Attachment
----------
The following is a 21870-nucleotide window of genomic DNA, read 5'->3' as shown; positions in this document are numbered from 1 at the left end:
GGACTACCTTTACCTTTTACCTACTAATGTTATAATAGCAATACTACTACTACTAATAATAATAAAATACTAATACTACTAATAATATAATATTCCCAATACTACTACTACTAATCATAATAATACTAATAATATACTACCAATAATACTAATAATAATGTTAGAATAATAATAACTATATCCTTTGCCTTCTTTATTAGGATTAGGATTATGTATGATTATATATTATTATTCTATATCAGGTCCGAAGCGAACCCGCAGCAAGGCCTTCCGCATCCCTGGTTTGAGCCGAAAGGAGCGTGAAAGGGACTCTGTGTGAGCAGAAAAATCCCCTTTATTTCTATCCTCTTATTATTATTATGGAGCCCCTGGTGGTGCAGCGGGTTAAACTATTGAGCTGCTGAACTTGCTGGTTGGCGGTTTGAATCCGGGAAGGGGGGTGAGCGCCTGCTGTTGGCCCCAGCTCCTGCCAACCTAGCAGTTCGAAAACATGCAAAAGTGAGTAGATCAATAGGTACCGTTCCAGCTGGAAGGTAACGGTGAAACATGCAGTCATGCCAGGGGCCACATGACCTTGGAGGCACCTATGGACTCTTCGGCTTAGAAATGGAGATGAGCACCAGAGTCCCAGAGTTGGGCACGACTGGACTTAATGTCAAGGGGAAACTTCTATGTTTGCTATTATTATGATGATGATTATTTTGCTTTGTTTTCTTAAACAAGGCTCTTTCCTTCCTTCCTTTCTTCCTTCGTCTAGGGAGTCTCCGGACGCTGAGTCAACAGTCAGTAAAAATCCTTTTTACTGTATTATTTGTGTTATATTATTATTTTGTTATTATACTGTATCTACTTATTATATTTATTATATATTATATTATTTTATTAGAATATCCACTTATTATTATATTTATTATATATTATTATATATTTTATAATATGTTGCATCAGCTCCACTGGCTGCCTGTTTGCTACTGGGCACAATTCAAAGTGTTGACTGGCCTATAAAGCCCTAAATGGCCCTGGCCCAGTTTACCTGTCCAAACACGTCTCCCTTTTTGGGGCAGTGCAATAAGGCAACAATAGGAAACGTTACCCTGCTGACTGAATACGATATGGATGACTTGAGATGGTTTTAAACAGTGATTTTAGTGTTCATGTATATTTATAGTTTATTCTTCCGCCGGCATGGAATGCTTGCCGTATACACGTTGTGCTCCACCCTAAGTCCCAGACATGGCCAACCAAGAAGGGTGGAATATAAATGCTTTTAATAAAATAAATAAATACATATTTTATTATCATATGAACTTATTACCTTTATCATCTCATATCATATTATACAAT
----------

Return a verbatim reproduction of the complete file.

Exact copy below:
The following is a 21870-nucleotide window of genomic DNA, read 5'->3' as shown; positions in this document are numbered from 1 at the left end:
GGACTACCTTTACCTTTTACCTACTAATGTTATAATAGCAATACTACTACTACTAATAATAATAAAATACTAATACTACTAATAATATAATATTCCCAATACTACTACTACTAATCATAATAATACTAATAATATACTACCAATAATACTAATAATAATGTTAGAATAATAATAACTATATCCTTTGCCTTCTTTATTAGGATTAGGATTATGTATGATTATATATTATTATTCTATATCAGGTCCGAAGCGAACCCGCAGCAAGGCCTTCCGCATCCCTGGTTTGAGCCGAAAGGAGCGTGAAAGGGACTCTGTGTGAGCAGAAAAATCCCCTTTATTTCTATCCTCTTATTATTATTATGGAGCCCCTGGTGGTGCAGCGGGTTAAACTATTGAGCTGCTGAACTTGCTGGTTGGCGGTTTGAATCCGGGAAGGGGGGTGAGCGCCTGCTGTTGGCCCCAGCTCCTGCCAACCTAGCAGTTCGAAAACATGCAAAAGTGAGTAGATCAATAGGTACCGTTCCAGCTGGAAGGTAACGGTGAAACATGCAGTCATGCCAGGGGCCACATGACCTTGGAGGCACCTATGGACTCTTCGGCTTAGAAATGGAGATGAGCACCAGAGTCCCAGAGTTGGGCACGACTGGACTTAATGTCAAGGGGAAACTTCTATGTTTGCTATTATTATGATGATGATTATTTTGCTTTGTTTTCTTAAACAAGGCTCTTTCCTTCCTTCCTTTCTTCCTTCGTCTAGGGAGTCTCCGGACGCTGAGTCAACAGTCAGTAAAAATCCTTTTTACTGTATTATTTGTGTTATATTATTATTTTGTTATTATACTGTATCTACTTATTATATTTATTATATATTATATTATTTTATTAGAATATCCACTTATTATTATATTTATTATATATTATTATATATTTTATAATATGTTGCATCAGCTCCACTGGCTGCCTGTTTGCTACTGGGCACAATTCAAAGTGTTGACTGGCCTATAAAGCCCTAAATGGCCCTGGCCCAGTTTACCTGTCCAAACACGTCTCCCTTTTTGGGGCAGTGCAATAAGGCAACAATAGGAAACGTTACCCTGCTGACTGAATACGATATGGATGACTTGAGATGGTTTTAAACAGTGATTTTAGTGTTCATGTATATTTATAGTTTATTCTTCCGCCGGCATGGAATGCTTGCCGTATACACGTTGTGCTCCACCCTAAGTCCCAGACATGGCCAACCAAGAAGGGTGGAATATAAATGCTTTTAATAAAATAAATAAATACATATTTTATTATCATATGAACTTATTACCTTTATCATCTCATATCATATTATACAAT